While many non-experts use these terms interchangeably, being “cured” would mean a person is at more or less the same risk of misusing drugs as the average individual who never abused drugs and that thinking about drug use is no longer a regular concern. This happens but isn’t typical.
Substance use disorders are considered chronic mental health conditions, meaning they aren’t expected to go away, even with treatment. However, it’s possible to help a person stop using and avoid using drugs in the future with adequate treatment, even if they have developed a substance use disorder.
If a person can’t imagine living a full life without stopping their drug use or otherwise can’t stop misusing drugs despite seeing the consequences of that use, addiction treatment can absolutely help them and may well end up saving their life.
What Percentage of Drug Addicts Recover?
One study found that 75 percent of adults who report ever having had a substance use problem report being in recovery. Receiving treatment for a substance use problem was associated with recovery, meaning that treatment made it more likely that a person would consider themself in recovery.
Importantly, this is an average. Your personal chance of recovery, if you struggle with addiction, can be impacted by factors both in and outside your control. Dedicating yourself to recovery and continuing recovery, even if you experience roadblocks (such as a relapse) can improve your personal chance of recovery.
Factors That Affect Recovery
These factors can affect your recovery journey:
Trauma, especially childhood trauma, is known to correlate with substance use problems and can also cause other mental health issues that may complicate treatment.
For example, traumatic experiences (such as physical, sexual, or emotional abuse) can cause a person to develop post-traumatic stress disorder (PTSD), which will also need to be treated for a person to have the best chance of recovering from addiction.
People who experience trauma may turn to drugs to try to drown out the pain of that trauma. In treatment, they will need to find healthier outlets to deal with that pain.
It’s important not to overly compare one’s experience with addiction and recovery to other people, as addiction is highly personal. Even people engaging in similar levels of drug use and with similar body types may have wildlfy different experiences with addiction.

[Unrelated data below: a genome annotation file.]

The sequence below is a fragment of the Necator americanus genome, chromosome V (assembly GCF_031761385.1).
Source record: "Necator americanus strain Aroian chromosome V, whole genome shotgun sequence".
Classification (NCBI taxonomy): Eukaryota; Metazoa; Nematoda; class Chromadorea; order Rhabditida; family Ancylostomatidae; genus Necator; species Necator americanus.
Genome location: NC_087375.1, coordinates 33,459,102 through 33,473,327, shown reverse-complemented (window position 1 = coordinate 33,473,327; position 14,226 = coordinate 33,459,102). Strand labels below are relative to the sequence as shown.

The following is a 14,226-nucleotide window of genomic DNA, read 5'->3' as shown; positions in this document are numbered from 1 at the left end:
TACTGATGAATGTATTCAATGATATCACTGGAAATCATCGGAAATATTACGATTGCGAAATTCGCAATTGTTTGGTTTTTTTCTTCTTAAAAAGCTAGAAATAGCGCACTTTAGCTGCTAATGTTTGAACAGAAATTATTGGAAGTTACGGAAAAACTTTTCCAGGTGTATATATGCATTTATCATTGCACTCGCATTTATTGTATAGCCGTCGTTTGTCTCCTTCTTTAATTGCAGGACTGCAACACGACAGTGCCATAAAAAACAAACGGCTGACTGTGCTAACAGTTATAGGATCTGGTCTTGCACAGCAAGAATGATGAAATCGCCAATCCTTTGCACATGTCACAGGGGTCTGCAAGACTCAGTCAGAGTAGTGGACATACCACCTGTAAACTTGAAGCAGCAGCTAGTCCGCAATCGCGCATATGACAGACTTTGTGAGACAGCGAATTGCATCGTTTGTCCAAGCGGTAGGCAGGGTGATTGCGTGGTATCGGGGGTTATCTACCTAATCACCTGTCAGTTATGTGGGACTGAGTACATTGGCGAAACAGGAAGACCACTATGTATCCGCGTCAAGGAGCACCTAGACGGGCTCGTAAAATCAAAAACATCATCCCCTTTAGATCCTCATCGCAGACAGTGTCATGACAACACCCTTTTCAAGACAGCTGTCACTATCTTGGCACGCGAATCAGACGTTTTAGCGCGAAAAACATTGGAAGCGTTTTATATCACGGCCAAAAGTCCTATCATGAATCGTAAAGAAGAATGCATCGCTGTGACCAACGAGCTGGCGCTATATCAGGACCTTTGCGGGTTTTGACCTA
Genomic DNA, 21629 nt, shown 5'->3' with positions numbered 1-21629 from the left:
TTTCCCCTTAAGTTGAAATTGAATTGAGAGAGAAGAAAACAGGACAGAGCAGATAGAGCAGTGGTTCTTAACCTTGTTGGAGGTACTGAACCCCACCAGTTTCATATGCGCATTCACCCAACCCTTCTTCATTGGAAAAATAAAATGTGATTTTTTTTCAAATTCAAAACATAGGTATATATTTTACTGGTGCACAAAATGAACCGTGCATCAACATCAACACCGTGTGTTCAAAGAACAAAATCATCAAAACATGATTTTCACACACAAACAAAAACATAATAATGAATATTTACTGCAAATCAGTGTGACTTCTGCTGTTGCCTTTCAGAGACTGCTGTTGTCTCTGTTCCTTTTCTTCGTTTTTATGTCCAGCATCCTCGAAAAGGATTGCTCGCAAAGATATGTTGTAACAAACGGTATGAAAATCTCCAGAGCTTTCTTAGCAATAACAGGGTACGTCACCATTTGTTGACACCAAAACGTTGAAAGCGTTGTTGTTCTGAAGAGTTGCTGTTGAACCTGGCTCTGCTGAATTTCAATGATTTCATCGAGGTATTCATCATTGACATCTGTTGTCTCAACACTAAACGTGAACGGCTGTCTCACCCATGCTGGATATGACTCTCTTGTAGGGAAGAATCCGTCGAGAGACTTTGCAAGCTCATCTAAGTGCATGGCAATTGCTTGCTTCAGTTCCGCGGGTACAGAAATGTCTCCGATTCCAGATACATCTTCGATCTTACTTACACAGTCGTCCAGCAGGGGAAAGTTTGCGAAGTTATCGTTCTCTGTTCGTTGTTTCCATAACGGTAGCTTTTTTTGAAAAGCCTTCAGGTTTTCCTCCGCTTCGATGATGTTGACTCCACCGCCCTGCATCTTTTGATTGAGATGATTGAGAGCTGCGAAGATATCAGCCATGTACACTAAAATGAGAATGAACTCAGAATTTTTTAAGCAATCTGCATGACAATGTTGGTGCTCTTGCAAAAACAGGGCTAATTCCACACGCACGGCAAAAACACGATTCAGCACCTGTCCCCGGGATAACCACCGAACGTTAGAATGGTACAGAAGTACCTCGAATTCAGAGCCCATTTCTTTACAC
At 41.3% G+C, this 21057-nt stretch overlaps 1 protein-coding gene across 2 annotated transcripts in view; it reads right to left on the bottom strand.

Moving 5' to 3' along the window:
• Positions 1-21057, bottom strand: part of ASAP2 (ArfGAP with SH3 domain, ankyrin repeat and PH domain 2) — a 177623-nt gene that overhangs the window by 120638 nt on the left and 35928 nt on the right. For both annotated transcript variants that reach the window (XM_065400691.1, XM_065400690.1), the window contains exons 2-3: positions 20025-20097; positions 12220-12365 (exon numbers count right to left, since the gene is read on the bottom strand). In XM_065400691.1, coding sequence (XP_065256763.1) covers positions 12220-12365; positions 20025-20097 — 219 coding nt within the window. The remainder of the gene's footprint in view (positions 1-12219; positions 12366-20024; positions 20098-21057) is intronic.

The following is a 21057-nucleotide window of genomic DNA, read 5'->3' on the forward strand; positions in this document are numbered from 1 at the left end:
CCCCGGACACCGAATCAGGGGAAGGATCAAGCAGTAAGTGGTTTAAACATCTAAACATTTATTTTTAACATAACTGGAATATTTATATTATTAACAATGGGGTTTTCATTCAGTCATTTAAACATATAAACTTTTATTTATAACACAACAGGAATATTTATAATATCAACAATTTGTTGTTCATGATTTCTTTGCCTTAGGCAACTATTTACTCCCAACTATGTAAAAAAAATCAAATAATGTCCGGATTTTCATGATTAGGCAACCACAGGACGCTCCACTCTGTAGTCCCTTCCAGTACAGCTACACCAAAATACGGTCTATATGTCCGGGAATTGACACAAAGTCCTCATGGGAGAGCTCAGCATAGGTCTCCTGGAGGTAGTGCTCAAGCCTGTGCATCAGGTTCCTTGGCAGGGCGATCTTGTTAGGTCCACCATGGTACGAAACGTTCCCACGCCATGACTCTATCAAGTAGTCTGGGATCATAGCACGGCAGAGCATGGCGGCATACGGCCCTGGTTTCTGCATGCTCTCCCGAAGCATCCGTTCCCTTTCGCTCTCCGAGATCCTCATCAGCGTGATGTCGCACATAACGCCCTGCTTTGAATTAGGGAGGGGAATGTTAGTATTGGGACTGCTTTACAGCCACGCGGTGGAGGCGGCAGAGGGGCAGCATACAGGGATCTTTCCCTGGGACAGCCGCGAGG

If you’re struggling more than someone else you know is, that doesn’t mean that you’re “losing.” It means your personal journey is different, and the level of care you need is also likely different.
Acceptance & Stigma
Stigma surrounding addiction can be deeply harmful to the recovery process, with some people who need help for their addictions feeling ostracized.
Stigma has at times caused people to receive substandard care or even be outright rejected from treatment. People dealing with addiction can also internalize this stigma, feeling shame, refusing to seek treatment, and further seeing a worsening of their mental health.
Acceptance can make recovery easier. Accepting addiction for what it is (a chronic mental health condition) means that people are more likely to help with the treatment process, support treatment facilities in their community, and generally help those in need.
If you struggle with addiction and have experienced stigma surrounding addiction, remember that the facts are on your side. Even if you can’t get people in your life to understand, there are treatment experts who can help you. Addiction is a disease, and it’s one that can be treated successfully.
Any addiction treatment should be based on scientific evidence. Addiction treatment science is always advancing, and new techniques that work better or help in different ways get developed. At the same time, some unscrupulous companies make claims about treatments that aren’t based on research, and they may make promises they can’t keep.